• In June and July, the government will pay 80% of wages up to a cap of £2,500 as well as employer national insurance (ER NICs) and pension contributions for the hours the employee doesn’t work. Employers will have to pay employees for the hours they work.
• In August, the government will continue to pay 80% of wages up to a cap of £2,500, but employers will pay ER NICs and pension contributions. For the average claim, this represents 5% of the gross employment costs that they would have incurred if the employee had not been furloughed.
• In September, the government will pay 70% of wages up to a cap of £2,187.50 for the hours the employee does not work. Employers will pay ER NICs, pension contributions and 10% of wages to make up 80% total up to a cap of £2,500.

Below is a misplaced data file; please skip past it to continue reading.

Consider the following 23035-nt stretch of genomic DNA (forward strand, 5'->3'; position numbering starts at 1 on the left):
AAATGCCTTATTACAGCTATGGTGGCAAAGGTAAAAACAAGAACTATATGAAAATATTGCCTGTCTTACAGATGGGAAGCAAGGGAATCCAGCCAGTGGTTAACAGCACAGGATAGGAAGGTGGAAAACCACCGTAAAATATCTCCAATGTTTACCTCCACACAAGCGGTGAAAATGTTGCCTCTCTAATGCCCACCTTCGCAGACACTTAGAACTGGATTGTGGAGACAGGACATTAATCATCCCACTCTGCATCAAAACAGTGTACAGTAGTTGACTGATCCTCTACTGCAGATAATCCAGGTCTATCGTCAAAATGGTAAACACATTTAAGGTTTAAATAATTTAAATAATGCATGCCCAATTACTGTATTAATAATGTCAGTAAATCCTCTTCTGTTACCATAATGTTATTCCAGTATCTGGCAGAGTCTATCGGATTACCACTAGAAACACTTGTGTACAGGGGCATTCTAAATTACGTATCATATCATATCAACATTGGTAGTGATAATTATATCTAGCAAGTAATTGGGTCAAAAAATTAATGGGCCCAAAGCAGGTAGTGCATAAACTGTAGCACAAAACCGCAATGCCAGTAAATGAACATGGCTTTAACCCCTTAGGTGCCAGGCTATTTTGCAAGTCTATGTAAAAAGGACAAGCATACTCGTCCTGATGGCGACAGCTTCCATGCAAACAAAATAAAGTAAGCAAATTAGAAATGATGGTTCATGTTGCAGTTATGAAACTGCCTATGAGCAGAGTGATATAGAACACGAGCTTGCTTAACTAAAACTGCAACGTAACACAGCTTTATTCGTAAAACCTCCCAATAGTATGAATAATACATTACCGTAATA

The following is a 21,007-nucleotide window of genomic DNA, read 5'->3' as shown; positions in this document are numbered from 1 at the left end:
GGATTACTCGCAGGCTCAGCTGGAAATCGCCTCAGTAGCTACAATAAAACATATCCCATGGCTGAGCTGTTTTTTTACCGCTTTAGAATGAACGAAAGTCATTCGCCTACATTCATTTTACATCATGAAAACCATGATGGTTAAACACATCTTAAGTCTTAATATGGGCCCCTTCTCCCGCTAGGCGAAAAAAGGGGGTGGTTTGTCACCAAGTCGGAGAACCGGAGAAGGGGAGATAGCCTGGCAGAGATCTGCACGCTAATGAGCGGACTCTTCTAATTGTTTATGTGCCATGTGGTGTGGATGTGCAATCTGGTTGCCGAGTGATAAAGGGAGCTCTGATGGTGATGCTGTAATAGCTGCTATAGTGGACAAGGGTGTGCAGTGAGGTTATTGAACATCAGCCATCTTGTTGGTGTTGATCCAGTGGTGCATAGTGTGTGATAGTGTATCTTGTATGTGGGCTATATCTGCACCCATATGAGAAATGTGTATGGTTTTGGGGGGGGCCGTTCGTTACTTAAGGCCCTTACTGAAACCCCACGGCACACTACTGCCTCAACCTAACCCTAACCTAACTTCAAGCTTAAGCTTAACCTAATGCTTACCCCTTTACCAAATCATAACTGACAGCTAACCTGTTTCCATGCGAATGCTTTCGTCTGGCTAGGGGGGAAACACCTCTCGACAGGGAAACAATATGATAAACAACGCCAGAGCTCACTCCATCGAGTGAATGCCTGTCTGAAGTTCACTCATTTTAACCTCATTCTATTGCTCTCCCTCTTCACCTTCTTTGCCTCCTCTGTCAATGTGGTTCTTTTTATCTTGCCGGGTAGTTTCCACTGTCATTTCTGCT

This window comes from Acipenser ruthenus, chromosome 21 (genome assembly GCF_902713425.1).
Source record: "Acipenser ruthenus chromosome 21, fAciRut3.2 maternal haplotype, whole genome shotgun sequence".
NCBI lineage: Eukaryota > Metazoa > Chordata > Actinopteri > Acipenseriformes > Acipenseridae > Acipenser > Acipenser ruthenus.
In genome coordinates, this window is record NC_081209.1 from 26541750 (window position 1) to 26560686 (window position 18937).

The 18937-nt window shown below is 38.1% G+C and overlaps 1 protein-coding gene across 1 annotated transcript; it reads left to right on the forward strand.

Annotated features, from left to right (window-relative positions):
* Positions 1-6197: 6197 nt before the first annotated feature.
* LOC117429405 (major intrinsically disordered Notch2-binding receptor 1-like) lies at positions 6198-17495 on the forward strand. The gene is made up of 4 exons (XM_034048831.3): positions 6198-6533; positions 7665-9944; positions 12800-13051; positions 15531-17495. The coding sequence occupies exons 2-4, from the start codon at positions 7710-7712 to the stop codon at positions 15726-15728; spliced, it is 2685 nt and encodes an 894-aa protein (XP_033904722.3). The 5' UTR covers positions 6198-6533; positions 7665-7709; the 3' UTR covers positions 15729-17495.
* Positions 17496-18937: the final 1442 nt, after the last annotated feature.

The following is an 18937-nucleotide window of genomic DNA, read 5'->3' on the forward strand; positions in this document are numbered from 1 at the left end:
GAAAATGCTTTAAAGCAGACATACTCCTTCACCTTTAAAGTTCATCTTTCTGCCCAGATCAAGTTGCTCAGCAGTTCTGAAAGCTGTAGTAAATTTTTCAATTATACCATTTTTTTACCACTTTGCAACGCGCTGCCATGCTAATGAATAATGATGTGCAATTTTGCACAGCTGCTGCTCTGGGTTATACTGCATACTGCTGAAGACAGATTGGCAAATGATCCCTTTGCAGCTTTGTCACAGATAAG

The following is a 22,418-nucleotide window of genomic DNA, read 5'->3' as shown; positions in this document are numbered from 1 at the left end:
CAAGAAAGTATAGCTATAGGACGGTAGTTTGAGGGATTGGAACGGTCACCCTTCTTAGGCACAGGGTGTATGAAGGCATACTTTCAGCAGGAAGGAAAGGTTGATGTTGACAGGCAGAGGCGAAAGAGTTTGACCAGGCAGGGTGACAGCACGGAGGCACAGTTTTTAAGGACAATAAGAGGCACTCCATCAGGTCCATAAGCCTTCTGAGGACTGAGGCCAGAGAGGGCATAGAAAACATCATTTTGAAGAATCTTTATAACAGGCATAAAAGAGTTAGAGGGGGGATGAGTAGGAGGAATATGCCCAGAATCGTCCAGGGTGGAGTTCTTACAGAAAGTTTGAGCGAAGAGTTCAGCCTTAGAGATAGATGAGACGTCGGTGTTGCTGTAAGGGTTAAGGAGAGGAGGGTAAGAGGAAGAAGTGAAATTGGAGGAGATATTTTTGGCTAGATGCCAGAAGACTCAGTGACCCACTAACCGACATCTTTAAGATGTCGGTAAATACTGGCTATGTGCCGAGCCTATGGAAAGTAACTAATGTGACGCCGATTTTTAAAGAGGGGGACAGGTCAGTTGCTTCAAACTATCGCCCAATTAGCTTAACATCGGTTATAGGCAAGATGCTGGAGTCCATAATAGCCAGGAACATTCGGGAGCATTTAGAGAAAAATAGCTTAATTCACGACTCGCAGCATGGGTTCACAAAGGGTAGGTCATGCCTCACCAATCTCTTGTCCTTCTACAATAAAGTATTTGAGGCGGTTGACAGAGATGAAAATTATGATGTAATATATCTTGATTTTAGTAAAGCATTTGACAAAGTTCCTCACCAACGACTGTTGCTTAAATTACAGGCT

• In October, the government will pay 60% of wages up to a cap of £1,875 for the hours the employee does not work. Employers will pay ER NICs, pension contributions and 20% of wages to make up 80% total up to a cap of £2,500.
• The cap on the furlough grant will be proportional to the hours not worked.
Many smaller employers have some or all of their employer NIC bills covered by the Employment Allowance so will not be significantly impacted by that part of the tapering of the government contribution.
Around a quarter of CJRS monthly claims relate to wages that are below the threshold where employer NICs and auto enrolment contributions are due, and so no employer contribution will be required for these furloughed employees in August.